drop-off

The room was clambering with conversations, broken sentences and ardent exclamations littering the noisy air. The clattering of footsteps and distant rumbles of trains against tracks were comforting, reminding me that I wasn’t alone. My eyes caught those of a familiar face, their green irises guiding me through the heavy crowd. As I approached the bench on which his huddled figure was sat, he showed no sign of recognition, continuing to stare at his dimly lit phone screen.

“Hello,” I greeted with a short mumble, my words stopping before they carried over to any of our unsuspecting surroundings.

“Do you have the package?” the man asked clearly, his eyes still firmly trained on the unintelligible words flickering across his phone. The swath of black fabric, in the form of an ill-fitting coat surrounding him, remained unmoving, hiding the sharp outlines of his torso and shoulders. I waited for any other form of acknowledgement, hesitant of delivering the parcel to a man I had just met, given its classified nature. My eyes caught onto the royal blue scarf tucked around his neck, an indication given to me by my employer for the designated characterization of the contact.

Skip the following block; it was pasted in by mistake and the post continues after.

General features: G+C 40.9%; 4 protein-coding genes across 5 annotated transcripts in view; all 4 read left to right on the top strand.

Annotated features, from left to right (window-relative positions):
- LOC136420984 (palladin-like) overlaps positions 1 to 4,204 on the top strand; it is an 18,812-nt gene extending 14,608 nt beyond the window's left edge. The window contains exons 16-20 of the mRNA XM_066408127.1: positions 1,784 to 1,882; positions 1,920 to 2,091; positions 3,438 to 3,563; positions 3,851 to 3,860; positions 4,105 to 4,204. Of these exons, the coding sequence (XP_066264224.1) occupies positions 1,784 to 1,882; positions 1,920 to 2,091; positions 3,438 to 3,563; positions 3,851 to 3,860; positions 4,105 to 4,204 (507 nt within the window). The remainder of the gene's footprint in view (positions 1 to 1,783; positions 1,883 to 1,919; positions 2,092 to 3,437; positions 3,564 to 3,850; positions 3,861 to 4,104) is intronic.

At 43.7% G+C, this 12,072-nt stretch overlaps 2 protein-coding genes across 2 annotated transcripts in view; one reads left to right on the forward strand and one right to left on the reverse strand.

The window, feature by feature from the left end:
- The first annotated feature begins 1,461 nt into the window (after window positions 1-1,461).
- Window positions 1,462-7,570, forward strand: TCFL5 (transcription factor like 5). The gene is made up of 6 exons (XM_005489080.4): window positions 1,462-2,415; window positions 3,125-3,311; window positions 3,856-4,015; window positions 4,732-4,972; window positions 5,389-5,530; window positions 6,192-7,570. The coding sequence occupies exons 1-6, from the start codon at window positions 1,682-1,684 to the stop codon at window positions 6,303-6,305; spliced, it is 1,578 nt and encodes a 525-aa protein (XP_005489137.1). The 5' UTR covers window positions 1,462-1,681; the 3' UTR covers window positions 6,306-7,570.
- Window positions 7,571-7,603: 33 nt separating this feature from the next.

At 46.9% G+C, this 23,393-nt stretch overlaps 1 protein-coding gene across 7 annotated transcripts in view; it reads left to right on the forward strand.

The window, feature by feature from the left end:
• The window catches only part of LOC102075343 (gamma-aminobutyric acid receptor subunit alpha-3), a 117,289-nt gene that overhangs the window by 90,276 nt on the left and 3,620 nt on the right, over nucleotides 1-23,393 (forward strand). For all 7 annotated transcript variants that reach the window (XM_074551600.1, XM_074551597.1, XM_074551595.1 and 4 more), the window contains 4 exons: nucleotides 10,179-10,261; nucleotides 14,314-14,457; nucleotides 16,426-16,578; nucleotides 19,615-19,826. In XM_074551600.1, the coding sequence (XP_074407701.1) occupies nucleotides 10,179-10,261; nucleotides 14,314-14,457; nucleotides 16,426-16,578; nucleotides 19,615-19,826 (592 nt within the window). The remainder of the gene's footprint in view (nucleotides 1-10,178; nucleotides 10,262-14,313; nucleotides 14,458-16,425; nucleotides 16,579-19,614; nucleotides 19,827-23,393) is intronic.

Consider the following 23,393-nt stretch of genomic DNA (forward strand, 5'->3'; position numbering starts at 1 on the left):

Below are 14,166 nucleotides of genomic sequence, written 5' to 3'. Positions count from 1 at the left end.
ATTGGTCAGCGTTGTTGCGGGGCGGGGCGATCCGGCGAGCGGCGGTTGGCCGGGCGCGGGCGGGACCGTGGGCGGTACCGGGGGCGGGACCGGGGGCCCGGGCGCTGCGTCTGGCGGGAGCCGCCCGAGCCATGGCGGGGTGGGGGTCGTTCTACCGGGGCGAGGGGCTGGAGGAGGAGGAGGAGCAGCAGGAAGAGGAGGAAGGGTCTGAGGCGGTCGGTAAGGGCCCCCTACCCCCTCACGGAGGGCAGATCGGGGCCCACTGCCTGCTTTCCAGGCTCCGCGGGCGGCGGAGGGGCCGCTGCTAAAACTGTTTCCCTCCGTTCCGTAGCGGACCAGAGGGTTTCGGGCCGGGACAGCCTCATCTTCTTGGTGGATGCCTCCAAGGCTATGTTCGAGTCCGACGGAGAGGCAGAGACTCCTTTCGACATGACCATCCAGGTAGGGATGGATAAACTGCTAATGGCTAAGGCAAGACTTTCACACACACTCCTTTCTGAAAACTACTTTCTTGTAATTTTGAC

I sighed in response to his indifference, reaching into the pocket of my trench coat, grasping for the smooth manilla envelope. I pulled it out in a swift motion, sliding it across the cold cement bench we were seated upon.

“How did it go?” I prompted, curious about the details of his mission. I had heard about his actions on the news, but they never quite explained his handiwork with the eloquence I desired.

“It was simple,” he shrugged, pocketing the envelope. His eyes still hadn’t met mine, in an effort to make our discussion look like a casual one, between two strangers who happened to be at the same train station. “There wasn’t much struggle. I always get stabbed, though.”

“Drawbacks of working with knives, I guess,” I suggested, my tone unnaturally blasé. He gave me a short chuckle, standing up from where he was seated. His briefcase rested against the armrest of the bench, purposefully abandoned. With a curt nod, he disappeared into the crowd I had just escaped, his black coat of just another jaded commuter rushing through the busied room.